Continued from yesterday’s post Smoked Exotica – Part 1
I found the directions a bit ambiguous, and they could be foreboding for a novice tea drinker. After I chiseled off a chunk of the solid disc, it said to soak in water for 30 minutes, then take that infusion and boil it for five minutes. Yes, a bit unusual to say the least. However, upon further inquiry, I learned that this is an ancient practice, so I did some research. I found this on the Tea Leaf Theory website:
“The Singphos, a tribal community residing in parts of Northeast India, Myanmar, and China, are believed to be among India’s first tea drinkers. To this day, they continue to process tea by first heating the leaves in a metal pan until they brown, and then sun-drying them for a few days. To make the more flavourful, smoked tea, the sun-dried leaves are tightly packed in bamboo tubes and smoked over a fire. After a week of storing these bamboos, the processed tea hardens to take the shape of the tube. It can then be preserved for up to 10 years, with small portions sliced off with a knife to brew a fresh cup of tea. Like wine, the smoked flavour of the tea matures more with time and we choose to pick up the ones which were aged for 4 years. When processed and brewed correctly, a cup of Singpho tea, which is had without milk or sugar, is a lovely golden-orange colour. The leaves can be reused to brew two to three cups, the flavour getting better with each infusion. According to locals, the tea’s organic production and traditional processing retain its medicinal value. The Singphos say a cup after every meal aids digestion and believe it has kept the community relatively free from cancer and diabetes.”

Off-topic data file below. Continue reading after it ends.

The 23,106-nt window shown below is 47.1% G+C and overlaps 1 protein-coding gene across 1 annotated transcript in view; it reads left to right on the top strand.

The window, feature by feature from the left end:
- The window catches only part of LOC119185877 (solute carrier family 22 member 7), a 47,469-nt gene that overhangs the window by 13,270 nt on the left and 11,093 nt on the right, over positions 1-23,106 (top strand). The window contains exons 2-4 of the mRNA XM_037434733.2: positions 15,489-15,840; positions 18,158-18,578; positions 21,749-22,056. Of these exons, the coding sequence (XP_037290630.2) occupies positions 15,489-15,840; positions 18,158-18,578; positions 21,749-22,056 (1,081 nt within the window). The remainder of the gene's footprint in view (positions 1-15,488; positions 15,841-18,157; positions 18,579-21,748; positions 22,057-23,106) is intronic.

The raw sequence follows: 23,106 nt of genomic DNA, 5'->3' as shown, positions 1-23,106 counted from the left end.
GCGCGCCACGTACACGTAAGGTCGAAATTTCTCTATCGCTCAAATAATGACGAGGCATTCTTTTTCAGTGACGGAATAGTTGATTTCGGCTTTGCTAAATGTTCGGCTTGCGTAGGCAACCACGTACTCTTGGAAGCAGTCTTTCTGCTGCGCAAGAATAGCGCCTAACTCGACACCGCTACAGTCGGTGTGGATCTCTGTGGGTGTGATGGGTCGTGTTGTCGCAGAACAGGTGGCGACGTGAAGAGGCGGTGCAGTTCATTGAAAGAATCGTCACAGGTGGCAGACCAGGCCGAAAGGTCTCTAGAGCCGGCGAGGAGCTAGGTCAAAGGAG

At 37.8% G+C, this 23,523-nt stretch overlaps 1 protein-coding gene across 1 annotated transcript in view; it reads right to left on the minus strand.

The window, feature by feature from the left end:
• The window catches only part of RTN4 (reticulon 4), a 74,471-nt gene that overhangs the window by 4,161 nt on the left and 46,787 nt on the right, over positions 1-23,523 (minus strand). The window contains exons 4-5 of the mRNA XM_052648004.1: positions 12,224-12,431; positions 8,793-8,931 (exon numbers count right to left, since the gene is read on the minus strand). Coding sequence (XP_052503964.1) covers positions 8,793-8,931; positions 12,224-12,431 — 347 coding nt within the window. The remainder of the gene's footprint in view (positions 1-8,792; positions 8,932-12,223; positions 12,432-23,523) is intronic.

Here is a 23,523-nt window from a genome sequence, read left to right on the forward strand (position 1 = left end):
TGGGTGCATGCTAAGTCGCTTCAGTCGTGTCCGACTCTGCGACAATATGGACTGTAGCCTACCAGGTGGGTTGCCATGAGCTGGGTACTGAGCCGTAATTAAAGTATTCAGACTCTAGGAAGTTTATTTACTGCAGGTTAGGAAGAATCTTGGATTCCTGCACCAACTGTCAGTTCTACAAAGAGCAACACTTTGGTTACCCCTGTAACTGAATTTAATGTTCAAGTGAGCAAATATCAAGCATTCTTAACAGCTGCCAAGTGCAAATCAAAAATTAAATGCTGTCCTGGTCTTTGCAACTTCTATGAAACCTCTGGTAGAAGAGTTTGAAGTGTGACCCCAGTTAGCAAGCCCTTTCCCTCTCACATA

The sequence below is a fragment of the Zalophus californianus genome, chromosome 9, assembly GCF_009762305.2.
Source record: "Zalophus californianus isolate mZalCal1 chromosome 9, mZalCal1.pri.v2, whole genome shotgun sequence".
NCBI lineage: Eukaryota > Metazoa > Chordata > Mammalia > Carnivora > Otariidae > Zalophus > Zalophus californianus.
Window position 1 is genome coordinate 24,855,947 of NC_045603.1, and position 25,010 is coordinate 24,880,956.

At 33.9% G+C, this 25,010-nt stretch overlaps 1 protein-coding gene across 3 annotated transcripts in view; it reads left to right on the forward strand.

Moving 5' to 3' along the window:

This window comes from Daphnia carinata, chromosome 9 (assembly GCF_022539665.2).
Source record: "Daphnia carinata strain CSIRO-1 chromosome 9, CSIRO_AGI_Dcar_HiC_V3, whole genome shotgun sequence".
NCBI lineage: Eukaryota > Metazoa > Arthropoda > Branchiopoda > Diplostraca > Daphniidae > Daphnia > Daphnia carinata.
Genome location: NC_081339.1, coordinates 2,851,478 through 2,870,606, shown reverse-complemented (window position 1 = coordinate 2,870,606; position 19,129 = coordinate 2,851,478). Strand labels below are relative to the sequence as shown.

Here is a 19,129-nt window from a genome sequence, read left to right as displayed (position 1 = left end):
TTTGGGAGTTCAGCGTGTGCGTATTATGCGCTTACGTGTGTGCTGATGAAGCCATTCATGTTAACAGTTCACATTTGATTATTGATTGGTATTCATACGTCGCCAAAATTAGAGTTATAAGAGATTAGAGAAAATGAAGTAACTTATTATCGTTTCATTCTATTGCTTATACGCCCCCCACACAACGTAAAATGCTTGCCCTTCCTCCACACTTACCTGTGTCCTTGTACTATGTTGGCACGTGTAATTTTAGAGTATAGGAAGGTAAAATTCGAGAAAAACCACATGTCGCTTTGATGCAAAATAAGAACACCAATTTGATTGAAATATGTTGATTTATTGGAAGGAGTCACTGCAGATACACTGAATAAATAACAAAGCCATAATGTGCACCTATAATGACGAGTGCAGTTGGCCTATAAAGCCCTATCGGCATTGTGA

This is the magnificent color of the cup after simmering the cold infusion for five minutes.
You will also find this tea as Bamboo Falap Tea: a traditional and natural tea of the Singpho Community (Hilly Tribe of Assam).
Because the leaves are so tightly packed, there can be numerous infusions from a small piece of the dried leaves. After steeping several times, in cold water, and in boiling water, I found the small chunk of leaves had still not opened fully. For the serious tea enthusiasts, you can “play” with this tea many times and have a new experience each time; and that is why we love tea!
For a new and intriguing tea experience, Bamboo Falap Tea is worth a try. The Smoky Exotica will soon be available in America but you can order sample packages from avetea.com.
As is often said, “What is old is new,” and this certainly applies to this ancient method of tea preparation. Just because it is not “my cup of tea” does not mean others will not enjoy it. I found the infusion of the cold steeped leaves was good as it was: cold.
For those of you that wish to learn a bit more about our sense of smell and our memories triggered by those scents or tastes, this is an informative article that may help you understand your customers better.
Season’s Greetings one and all! Happy Sniffing and Happy Sipping!
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